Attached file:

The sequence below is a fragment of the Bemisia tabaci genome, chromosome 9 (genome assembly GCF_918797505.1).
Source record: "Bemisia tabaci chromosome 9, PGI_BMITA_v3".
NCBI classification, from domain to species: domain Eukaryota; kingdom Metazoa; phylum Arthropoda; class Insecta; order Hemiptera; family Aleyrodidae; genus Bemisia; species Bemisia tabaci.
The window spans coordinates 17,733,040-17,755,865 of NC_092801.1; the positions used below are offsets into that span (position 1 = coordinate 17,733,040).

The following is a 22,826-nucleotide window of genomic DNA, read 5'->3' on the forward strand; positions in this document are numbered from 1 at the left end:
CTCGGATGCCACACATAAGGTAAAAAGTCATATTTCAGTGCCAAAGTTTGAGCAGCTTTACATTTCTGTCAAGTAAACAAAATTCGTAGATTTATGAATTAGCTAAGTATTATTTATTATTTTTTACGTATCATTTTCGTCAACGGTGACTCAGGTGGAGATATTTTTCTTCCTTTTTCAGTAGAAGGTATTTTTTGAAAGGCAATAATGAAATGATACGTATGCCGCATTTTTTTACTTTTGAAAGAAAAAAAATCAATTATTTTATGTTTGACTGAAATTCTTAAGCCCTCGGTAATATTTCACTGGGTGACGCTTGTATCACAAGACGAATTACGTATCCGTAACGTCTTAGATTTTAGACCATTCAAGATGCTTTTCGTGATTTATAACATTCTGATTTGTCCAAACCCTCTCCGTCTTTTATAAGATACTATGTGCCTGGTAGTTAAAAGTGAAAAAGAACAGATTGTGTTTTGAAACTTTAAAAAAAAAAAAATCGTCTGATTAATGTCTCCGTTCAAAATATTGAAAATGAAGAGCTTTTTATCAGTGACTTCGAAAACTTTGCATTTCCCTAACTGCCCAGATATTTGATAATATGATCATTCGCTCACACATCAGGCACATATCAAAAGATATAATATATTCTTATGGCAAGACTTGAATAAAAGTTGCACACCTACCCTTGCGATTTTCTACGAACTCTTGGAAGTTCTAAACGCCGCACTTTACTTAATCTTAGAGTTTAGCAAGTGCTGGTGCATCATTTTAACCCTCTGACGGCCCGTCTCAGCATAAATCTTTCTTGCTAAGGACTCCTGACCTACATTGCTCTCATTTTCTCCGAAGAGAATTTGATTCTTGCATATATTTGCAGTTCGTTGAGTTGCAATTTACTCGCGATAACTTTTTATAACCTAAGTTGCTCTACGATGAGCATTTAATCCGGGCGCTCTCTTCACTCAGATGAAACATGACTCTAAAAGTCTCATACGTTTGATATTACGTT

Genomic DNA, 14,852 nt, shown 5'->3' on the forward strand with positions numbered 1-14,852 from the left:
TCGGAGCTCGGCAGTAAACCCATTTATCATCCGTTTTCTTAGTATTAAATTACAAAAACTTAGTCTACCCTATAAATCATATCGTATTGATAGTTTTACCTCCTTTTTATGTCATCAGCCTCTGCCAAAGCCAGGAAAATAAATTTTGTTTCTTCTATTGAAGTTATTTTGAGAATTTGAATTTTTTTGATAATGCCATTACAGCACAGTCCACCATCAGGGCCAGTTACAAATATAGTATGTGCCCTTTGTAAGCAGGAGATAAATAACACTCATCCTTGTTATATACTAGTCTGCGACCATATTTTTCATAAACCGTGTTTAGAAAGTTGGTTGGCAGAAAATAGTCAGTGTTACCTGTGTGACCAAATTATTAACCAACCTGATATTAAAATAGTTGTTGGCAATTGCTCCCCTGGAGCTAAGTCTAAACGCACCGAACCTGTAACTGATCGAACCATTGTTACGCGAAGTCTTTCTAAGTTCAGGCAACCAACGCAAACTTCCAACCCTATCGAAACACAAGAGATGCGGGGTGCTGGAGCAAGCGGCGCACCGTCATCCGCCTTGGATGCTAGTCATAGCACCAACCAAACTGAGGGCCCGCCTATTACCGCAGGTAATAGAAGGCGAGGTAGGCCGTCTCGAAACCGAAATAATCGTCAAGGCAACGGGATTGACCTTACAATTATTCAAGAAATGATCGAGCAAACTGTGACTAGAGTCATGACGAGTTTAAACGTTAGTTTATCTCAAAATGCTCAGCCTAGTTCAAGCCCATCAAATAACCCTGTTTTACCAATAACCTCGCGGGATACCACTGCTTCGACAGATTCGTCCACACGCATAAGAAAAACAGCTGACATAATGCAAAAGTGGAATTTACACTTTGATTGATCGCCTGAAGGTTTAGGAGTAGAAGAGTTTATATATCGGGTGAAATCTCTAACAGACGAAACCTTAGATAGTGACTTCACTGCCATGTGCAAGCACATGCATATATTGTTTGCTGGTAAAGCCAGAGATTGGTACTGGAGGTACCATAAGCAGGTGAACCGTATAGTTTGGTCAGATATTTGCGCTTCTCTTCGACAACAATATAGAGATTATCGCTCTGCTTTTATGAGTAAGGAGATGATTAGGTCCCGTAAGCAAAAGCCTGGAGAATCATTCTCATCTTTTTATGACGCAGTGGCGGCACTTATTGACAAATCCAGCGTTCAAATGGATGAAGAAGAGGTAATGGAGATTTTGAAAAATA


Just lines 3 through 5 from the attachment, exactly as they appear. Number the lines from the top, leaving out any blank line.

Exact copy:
NCBI classification, from domain to species: domain Eukaryota; kingdom Metazoa; phylum Arthropoda; class Insecta; order Hemiptera; family Aleyrodidae; genus Bemisia; species Bemisia tabaci.
The window spans coordinates 17,733,040-17,755,865 of NC_092801.1; the positions used below are offsets into that span (position 1 = coordinate 17,733,040).

The following is a 22,826-nucleotide window of genomic DNA, read 5'->3' on the forward strand; positions in this document are numbered from 1 at the left end: